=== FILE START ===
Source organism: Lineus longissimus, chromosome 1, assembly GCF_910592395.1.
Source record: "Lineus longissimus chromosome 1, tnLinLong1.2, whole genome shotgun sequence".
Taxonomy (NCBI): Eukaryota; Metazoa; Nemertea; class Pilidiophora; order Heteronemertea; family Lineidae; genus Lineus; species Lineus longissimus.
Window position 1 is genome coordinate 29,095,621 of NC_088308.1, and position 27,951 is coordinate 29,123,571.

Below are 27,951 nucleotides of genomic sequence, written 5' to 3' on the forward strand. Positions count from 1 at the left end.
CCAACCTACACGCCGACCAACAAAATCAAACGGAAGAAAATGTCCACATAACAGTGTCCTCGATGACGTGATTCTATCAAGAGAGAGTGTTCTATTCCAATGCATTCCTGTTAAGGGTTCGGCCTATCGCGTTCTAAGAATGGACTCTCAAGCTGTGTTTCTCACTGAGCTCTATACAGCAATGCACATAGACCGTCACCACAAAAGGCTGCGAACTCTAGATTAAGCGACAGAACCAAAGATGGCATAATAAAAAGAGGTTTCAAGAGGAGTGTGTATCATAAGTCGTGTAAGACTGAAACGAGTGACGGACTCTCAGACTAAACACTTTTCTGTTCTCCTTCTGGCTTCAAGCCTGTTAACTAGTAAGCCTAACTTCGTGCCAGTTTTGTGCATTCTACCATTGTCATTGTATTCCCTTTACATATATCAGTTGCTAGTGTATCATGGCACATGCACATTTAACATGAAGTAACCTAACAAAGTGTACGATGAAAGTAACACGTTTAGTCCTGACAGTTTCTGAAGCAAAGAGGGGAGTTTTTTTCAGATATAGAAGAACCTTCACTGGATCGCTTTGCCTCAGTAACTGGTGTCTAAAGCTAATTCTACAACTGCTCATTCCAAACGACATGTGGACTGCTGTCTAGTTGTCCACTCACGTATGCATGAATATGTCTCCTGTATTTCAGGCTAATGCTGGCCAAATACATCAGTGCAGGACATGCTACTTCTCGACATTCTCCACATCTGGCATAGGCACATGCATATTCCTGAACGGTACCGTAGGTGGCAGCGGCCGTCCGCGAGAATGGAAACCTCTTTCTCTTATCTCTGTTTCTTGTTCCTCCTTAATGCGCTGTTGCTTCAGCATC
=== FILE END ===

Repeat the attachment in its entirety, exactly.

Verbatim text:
Source organism: Lineus longissimus, chromosome 1, assembly GCF_910592395.1.
Source record: "Lineus longissimus chromosome 1, tnLinLong1.2, whole genome shotgun sequence".
Taxonomy (NCBI): Eukaryota; Metazoa; Nemertea; class Pilidiophora; order Heteronemertea; family Lineidae; genus Lineus; species Lineus longissimus.
Window position 1 is genome coordinate 29,095,621 of NC_088308.1, and position 27,951 is coordinate 29,123,571.

Below are 27,951 nucleotides of genomic sequence, written 5' to 3' on the forward strand. Positions count from 1 at the left end.
CCAACCTACACGCCGACCAACAAAATCAAACGGAAGAAAATGTCCACATAACAGTGTCCTCGATGACGTGATTCTATCAAGAGAGAGTGTTCTATTCCAATGCATTCCTGTTAAGGGTTCGGCCTATCGCGTTCTAAGAATGGACTCTCAAGCTGTGTTTCTCACTGAGCTCTATACAGCAATGCACATAGACCGTCACCACAAAAGGCTGCGAACTCTAGATTAAGCGACAGAACCAAAGATGGCATAATAAAAAGAGGTTTCAAGAGGAGTGTGTATCATAAGTCGTGTAAGACTGAAACGAGTGACGGACTCTCAGACTAAACACTTTTCTGTTCTCCTTCTGGCTTCAAGCCTGTTAACTAGTAAGCCTAACTTCGTGCCAGTTTTGTGCATTCTACCATTGTCATTGTATTCCCTTTACATATATCAGTTGCTAGTGTATCATGGCACATGCACATTTAACATGAAGTAACCTAACAAAGTGTACGATGAAAGTAACACGTTTAGTCCTGACAGTTTCTGAAGCAAAGAGGGGAGTTTTTTTCAGATATAGAAGAACCTTCACTGGATCGCTTTGCCTCAGTAACTGGTGTCTAAAGCTAATTCTACAACTGCTCATTCCAAACGACATGTGGACTGCTGTCTAGTTGTCCACTCACGTATGCATGAATATGTCTCCTGTATTTCAGGCTAATGCTGGCCAAATACATCAGTGCAGGACATGCTACTTCTCGACATTCTCCACATCTGGCATAGGCACATGCATATTCCTGAACGGTACCGTAGGTGGCAGCGGCCGTCCGCGAGAATGGAAACCTCTTTCTCTTATCTCTGTTTCTTGTTCCTCCTTAATGCGCTGTTGCTTCAGCATC